Factor analyses were run to test our theoretical categories of community-building, humiliating, substance abuse, and dangerous initiations. These categories were confirmed by the factor analyses. A few behaviors were better understood by these analyses:
- "Tattoo, pierce, or shave" is more about isolation than about being hurtful to self.
- "Deprive oneself of food, sleep, or cleanliness" clusters with substance abuse behaviors, which are about being hurtful to self rather than about being humiliating, although for face validity we left this variable in the humiliating hazing category.
- "Drink or exercise until you pass out" clusters with substance abuse behaviors, which are about being hurtful to self rather than being destructive or disruptive.
To further investigate significant differences among groups, cross-tabular analyses using chi-square statistics were conducted. Demographic groups were crossed with activities to identify at-risk groups and hot spots, while the perceived hazing variables were crossed with variables to validate perceived versus actual hazing. Group variables were crossed with demographic variables to identify group differences. Gender was crossed with all variables to identify male and female differences.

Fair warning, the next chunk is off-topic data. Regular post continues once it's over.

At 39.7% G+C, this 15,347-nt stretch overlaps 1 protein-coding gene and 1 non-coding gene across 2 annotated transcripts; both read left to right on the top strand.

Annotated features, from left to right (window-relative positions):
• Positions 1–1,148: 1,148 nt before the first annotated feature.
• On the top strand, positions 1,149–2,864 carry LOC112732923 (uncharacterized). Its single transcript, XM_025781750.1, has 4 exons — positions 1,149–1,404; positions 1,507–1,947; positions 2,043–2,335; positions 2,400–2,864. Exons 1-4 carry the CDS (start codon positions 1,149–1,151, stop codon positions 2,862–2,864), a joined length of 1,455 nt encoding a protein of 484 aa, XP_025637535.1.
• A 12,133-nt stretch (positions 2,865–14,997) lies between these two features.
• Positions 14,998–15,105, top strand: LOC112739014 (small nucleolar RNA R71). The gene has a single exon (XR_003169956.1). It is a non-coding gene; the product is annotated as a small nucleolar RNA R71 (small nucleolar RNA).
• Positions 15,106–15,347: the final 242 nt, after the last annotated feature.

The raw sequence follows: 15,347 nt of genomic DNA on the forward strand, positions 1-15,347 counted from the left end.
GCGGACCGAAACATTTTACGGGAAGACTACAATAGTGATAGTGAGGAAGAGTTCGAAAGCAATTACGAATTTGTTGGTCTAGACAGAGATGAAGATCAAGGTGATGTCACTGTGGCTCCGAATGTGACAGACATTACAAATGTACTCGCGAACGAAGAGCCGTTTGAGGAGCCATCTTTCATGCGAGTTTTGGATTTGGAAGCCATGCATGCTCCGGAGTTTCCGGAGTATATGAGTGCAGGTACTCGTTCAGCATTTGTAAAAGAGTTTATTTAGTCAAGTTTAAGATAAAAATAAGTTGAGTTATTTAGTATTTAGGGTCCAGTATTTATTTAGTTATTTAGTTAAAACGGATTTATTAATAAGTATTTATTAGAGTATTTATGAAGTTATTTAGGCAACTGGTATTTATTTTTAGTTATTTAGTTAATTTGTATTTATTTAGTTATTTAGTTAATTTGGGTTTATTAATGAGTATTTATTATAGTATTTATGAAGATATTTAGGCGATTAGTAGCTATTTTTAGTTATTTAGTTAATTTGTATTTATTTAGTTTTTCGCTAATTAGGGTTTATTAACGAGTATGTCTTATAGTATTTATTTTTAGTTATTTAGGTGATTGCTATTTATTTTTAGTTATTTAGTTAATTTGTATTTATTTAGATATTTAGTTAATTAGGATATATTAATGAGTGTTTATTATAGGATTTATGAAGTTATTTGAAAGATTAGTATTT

Limitations of the Study
Because of the secrecy surrounding hazing activities, we guaranteed complete anonymity by conducting a direct-mail survey. High school students have a consistently low rate of response on mail surveys. The low response rate begs for further studies to confirm or refute, and further refine these findings. The sample size was large enough, however, to use inferential statistical analyses with high levels of confidence (95-99%).